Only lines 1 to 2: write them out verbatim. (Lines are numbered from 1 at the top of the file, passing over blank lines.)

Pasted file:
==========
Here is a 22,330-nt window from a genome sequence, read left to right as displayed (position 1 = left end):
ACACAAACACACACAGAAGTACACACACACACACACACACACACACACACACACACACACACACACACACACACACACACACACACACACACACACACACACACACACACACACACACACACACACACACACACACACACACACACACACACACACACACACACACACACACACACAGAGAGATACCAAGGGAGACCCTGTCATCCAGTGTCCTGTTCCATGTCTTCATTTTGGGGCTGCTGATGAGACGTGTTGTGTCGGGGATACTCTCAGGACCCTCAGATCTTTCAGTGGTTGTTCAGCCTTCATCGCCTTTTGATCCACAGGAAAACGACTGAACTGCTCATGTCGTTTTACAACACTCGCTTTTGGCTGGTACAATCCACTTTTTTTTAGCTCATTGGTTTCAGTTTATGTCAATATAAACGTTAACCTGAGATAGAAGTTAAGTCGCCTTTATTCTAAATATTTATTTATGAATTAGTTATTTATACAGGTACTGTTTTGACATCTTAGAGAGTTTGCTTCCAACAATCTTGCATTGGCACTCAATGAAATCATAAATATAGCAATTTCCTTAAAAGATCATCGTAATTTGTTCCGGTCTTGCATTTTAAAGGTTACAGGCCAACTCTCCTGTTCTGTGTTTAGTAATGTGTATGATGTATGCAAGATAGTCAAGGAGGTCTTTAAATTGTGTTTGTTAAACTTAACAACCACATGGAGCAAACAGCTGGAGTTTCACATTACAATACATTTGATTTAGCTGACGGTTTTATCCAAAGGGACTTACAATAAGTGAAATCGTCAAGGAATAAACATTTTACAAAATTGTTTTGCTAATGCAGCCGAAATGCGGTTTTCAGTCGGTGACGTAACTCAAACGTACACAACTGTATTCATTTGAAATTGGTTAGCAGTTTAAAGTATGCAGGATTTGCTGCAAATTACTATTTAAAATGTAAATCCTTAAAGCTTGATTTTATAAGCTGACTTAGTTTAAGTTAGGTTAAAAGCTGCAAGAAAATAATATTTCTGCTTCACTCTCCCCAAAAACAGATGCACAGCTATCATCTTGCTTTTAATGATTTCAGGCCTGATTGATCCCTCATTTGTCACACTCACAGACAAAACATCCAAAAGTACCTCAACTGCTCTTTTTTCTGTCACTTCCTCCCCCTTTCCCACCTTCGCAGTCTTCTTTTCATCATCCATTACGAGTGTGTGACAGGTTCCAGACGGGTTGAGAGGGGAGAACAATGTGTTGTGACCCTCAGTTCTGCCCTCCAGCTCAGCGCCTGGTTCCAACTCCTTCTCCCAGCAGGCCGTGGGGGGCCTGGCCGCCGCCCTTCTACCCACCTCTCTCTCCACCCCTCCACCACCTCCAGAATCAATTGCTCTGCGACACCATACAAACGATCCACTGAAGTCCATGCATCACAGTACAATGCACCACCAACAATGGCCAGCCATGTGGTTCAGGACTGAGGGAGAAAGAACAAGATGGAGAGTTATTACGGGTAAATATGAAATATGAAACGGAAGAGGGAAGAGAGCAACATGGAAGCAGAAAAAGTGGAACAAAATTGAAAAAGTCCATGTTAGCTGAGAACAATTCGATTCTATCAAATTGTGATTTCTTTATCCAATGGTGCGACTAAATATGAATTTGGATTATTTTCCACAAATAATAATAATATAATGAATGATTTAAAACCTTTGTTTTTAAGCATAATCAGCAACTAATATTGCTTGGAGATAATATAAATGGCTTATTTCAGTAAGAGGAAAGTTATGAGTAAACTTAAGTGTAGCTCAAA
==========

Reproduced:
Here is a 22,330-nt window from a genome sequence, read left to right as displayed (position 1 = left end):
ACACAAACACACACAGAAGTACACACACACACACACACACACACACACACACACACACACACACACACACACACACACACACACACACACACACACACACACACACACACACACACACACACACACACACACACACACACACACACACACACACACACACACACACACACACACACAGAGAGATACCAAGGGAGACCCTGTCATCCAGTGTCCTGTTCCATGTCTTCATTTTGGGGCTGCTGATGAGACGTGTTGTGTCGGGGATACTCTCAGGACCCTCAGATCTTTCAGTGGTTGTTCAGCCTTCATCGCCTTTTGATCCACAGGAAAACGACTGAACTGCTCATGTCGTTTTACAACACTCGCTTTTGGCTGGTACAATCCACTTTTTTTTAGCTCATTGGTTTCAGTTTATGTCAATATAAACGTTAACCTGAGATAGAAGTTAAGTCGCCTTTATTCTAAATATTTATTTATGAATTAGTTATTTATACAGGTACTGTTTTGACATCTTAGAGAGTTTGCTTCCAACAATCTTGCATTGGCACTCAATGAAATCATAAATATAGCAATTTCCTTAAAAGATCATCGTAATTTGTTCCGGTCTTGCATTTTAAAGGTTACAGGCCAACTCTCCTGTTCTGTGTTTAGTAATGTGTATGATGTATGCAAGATAGTCAAGGAGGTCTTTAAATTGTGTTTGTTAAACTTAACAACCACATGGAGCAAACAGCTGGAGTTTCACATTACAATACATTTGATTTAGCTGACGGTTTTATCCAAAGGGACTTACAATAAGTGAAATCGTCAAGGAATAAACATTTTACAAAATTGTTTTGCTAATGCAGCCGAAATGCGGTTTTCAGTCGGTGACGTAACTCAAACGTACACAACTGTATTCATTTGAAATTGGTTAGCAGTTTAAAGTATGCAGGATTTGCTGCAAATTACTATTTAAAATGTAAATCCTTAAAGCTTGATTTTATAAGCTGACTTAGTTTAAGTTAGGTTAAAAGCTGCAAGAAAATAATATTTCTGCTTCACTCTCCCCAAAAACAGATGCACAGCTATCATCTTGCTTTTAATGATTTCAGGCCTGATTGATCCCTCATTTGTCACACTCACAGACAAAACATCCAAAAGTACCTCAACTGCTCTTTTTTCTGTCACTTCCTCCCCCTTTCCCACCTTCGCAGTCTTCTTTTCATCATCCATTACGAGTGTGTGACAGGTTCCAGACGGGTTGAGAGGGGAGAACAATGTGTTGTGACCCTCAGTTCTGCCCTCCAGCTCAGCGCCTGGTTCCAACTCCTTCTCCCAGCAGGCCGTGGGGGGCCTGGCCGCCGCCCTTCTACCCACCTCTCTCTCCACCCCTCCACCACCTCCAGAATCAATTGCTCTGCGACACCATACAAACGATCCACTGAAGTCCATGCATCACAGTACAATGCACCACCAACAATGGCCAGCCATGTGGTTCAGGACTGAGGGAGAAAGAACAAGATGGAGAGTTATTACGGGTAAATATGAAATATGAAACGGAAGAGGGAAGAGAGCAACATGGAAGCAGAAAAAGTGGAACAAAATTGAAAAAGTCCATGTTAGCTGAGAACAATTCGATTCTATCAAATTGTGATTTCTTTATCCAATGGTGCGACTAAATATGAATTTGGATTATTTTCCACAAATAATAATAATATAATGAATGATTTAAAACCTTTGTTTTTAAGCATAATCAGCAACTAATATTGCTTGGAGATAATATAAATGGCTTATTTCAGTAAGAGGAAAGTTATGAGTAAACTTAAGTGTAGCTCAAA